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How Factual Is The Title of White Reaper's New Album?
CJ Simonson comment 0 Comments

Calling your album The World’s Best American Band demands a hubris not traditionally associated with bands the size of White Reaper. There’s no immediate qualifier to make that statement true, which leads to a bunch of “maybe if” speculation. “Maybe if it read The World’s Best American Garage Rock Band?” But that’s not right. “Maybe if it read The World’s Best American Indie Band?” But even that doesn’t feel close, not while Yo La Tengo are still out there in the world. “Maybe if it read The World’s Best American Rock Band From Louisville, Kentucky?”, but then we’d be overlooking My Morning Jacket and we should NEVER overlook My Morning Jacket. So let’s examine the title of White Reaper’s fantastic third record word-by-word so we can crawl into the headspace of how, and if, White Reaper could be the world’s best American band.


In English, “the” is a definite article. It’s the only one. So, naturally for such a haughty title, using our language’s ONLY definite article is kind of essential. This isn’t “A World’s Best American Band,” that would imply some kind of other-worldliness and would probably be talking about GWAR. And it’s not “An World’s Best American Band” because that’s grammatically incorrect and if you’re the best American band in the world, you don’t make those kinds of silly errors. So far, this title is off to a great start.


So “World’s” brings in a geographic element to this title that allows us to conceptualize just how much weight this statement has. Here’s are a series of alternate titles that prove why it HAS to be “World”:

  • The County’s Best American Band: This is pretty hoaky. It’s really hard to take someone touting that they’re the best American band in the COUNTY seriously. Are they playing a state fair? Do they play Van Halen cover songs? C’mon.
  • The State’s Best American Band: Pretty vague. What state? If that state is Alaska, maybe? If that state is Tennessee, probably not.
  • The Country’s Best American Band: There are two scenarios here. The first is that the country in question is the good ‘ol U.S. of A, and the competition for that mantle is very dense. The second is that you’re in a different country, say, the Union of Comoros, a series of islands north of Madagascar whose population is less than one million. In that scenario it’s probably not just safe to say, but probably a GIVEN, that you’re the country’s best American band. This statement is cheap, isn’t very ballsy, and isn’t very rock ‘n roll.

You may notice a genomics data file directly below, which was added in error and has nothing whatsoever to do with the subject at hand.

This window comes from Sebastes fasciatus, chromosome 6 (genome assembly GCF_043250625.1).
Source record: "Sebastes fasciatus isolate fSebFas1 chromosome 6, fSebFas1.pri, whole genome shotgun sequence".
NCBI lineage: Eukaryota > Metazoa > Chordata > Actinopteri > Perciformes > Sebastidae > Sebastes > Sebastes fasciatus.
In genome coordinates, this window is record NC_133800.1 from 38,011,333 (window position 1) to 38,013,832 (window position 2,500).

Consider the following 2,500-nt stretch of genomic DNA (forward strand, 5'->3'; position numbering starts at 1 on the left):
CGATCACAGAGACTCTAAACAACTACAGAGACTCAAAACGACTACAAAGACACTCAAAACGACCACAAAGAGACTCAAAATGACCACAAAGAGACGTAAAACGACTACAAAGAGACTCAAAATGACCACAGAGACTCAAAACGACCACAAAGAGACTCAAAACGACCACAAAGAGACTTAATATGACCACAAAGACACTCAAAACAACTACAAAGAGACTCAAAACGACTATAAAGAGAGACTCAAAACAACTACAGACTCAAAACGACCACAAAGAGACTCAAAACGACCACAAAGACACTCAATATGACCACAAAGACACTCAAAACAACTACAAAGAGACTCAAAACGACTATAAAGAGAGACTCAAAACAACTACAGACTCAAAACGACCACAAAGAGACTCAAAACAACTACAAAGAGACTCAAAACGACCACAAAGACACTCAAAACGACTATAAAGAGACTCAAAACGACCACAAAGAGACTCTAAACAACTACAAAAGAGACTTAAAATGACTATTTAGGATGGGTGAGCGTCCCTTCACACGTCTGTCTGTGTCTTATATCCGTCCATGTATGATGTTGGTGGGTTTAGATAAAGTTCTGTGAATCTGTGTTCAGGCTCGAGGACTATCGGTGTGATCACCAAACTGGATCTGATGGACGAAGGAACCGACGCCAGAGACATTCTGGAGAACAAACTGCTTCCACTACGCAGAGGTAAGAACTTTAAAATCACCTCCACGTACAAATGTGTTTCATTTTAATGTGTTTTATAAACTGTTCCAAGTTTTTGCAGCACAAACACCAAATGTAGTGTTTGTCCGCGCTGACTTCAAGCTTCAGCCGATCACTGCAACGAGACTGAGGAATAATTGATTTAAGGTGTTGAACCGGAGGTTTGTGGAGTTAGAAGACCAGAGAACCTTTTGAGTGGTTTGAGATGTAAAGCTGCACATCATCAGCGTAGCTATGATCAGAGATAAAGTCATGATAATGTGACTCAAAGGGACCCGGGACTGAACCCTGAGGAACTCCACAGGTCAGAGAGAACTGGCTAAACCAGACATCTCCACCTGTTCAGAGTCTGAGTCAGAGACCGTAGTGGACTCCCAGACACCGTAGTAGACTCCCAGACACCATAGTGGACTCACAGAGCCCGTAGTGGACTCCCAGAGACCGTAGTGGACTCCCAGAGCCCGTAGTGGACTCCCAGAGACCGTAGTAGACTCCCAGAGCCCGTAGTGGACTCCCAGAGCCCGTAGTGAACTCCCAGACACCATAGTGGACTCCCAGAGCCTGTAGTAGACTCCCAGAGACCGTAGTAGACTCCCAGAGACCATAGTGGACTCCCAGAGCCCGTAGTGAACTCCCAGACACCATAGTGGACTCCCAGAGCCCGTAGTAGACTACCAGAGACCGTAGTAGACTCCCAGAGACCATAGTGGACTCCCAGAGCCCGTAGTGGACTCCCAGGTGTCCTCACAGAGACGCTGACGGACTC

• The Continent’s Best American Band: This question kind of falls back to country’s (see above) unless you’re talking about Antarctica, and if you were talking about Antarctica you should just come out and name the album Antarctica’s Best American Band and call it a day because that’s cool as fucking hell.
  • The Galaxy’s Best American Band: Well we’d have to specify which galaxy and I don’t work for NASA. Again, this probably goes to GWAR based on principle, but depending on the galaxy the Cantina band from A New Hope is also a strong candidate.
  • The Universe’s Best American Band: There is almost a zero percent chance of that being true. Somewhere out there the vastness of space is an alien band that’s creating a sound so definitively American it would blow our tiny human brains to kingdom come.

So as you can see, “World” is really the most appropriately prideful title, as it’s big enough to be impactful, vague enough to avoid any immediate comparisons, and almost believable while still making logical sense.


Let’s skip “Best” for a moment, because I’d like to tackle that one last, and jump to “American.”

When covering The Continent’s Best American Rock Band, there was something I failed to address and I’d like to do so here: What if they’re talking about South America?

Consider it for a moment. Name all the South American bands you can off the top of your head. If I’m being honest, the only thing I came up with is the David Byrne song “Waters of March” that features some Portuguese singing and was used on the compilation charity album Red Hot + Rio. Other than that I have nothing. So if White Reaper were trying to say they were the best South American band, well, I’m kind of inclined to believe it.


The word “Band,” more than the word “The,” is the truest word used in this album title, as White Reaper are a band and that cannot be disputed. Insert any other noun in place of “Band” and the title becomes ridiculous and untrue. The World’s Best American Potato. See? That would apply to the Idaho potato, not the band White Reaper.


Thus far this title really has very few issues, but declaring something the “Best” isn’t to be taken lightly. So naturally, “Best” is the most problematic word in the title. Remove it and you have the title The World’s American Band. This title is pretty patriotic and posits them to be some kind of Captain America-esque icons whose most defining feature is their American-ness and that title is admittedly pretty badass.